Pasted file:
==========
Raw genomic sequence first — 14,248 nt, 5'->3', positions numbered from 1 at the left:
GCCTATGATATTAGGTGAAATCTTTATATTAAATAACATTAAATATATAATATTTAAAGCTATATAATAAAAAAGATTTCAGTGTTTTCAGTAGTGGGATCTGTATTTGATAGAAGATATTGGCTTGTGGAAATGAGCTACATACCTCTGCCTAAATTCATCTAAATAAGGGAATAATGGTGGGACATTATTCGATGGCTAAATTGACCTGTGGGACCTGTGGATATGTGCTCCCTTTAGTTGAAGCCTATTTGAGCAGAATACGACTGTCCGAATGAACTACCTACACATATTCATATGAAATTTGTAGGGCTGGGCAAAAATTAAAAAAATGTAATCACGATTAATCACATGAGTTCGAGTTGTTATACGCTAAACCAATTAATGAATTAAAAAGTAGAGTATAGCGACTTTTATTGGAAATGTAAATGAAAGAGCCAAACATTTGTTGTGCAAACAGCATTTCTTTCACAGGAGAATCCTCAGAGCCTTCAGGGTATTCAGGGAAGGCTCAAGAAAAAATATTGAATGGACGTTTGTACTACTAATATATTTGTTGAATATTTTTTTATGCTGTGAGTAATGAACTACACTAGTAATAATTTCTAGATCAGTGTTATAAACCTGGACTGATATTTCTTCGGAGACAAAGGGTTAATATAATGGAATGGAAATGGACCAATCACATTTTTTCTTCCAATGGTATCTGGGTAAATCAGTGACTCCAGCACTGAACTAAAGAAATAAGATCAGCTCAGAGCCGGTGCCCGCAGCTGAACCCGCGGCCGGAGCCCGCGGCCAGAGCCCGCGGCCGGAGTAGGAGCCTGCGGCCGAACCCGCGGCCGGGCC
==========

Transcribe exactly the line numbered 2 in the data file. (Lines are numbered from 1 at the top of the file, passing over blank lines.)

GCCTATGATATTAGGTGAAATCTTTATATTAAATAACATTAAATATATAATATTTAAAGCTATATAATAAAAAAGATTTCAGTGTTTTCAGTAGTGGGATCTGTATTTGATAGAAGATATTGGCTTGTGGAAATGAGCTACATACCTCTGCCTAAATTCATCTAAATAAGGGAATAATGGTGGGACATTATTCGATGGCTAAATTGACCTGTGGGACCTGTGGATATGTGCTCCCTTTAGTTGAAGCCTATTTGAGCAGAATACGACTGTCCGAATGAACTACCTACACATATTCATATGAAATTTGTAGGGCTGGGCAAAAATTAAAAAAATGTAATCACGATTAATCACATGAGTTCGAGTTGTTATACGCTAAACCAATTAATGAATTAAAAAGTAGAGTATAGCGACTTTTATTGGAAATGTAAATGAAAGAGCCAAACATTTGTTGTGCAAACAGCATTTCTTTCACAGGAGAATCCTCAGAGCCTTCAGGGTATTCAGGGAAGGCTCAAGAAAAAATATTGAATGGACGTTTGTACTACTAATATATTTGTTGAATATTTTTTTATGCTGTGAGTAATGAACTACACTAGTAATAATTTCTAGATCAGTGTTATAAACCTGGACTGATATTTCTTCGGAGACAAAGGGTTAATATAATGGAATGGAAATGGACCAATCACATTTTTTCTTCCAATGGTATCTGGGTAAATCAGTGACTCCAGCACTGAACTAAAGAAATAAGATCAGCTCAGAGCCGGTGCCCGCAGCTGAACCCGCGGCCGGAGCCCGCGGCCAGAGCCCGCGGCCGGAGTAGGAGCCTGCGGCCGAACCCGCGGCCGGGCC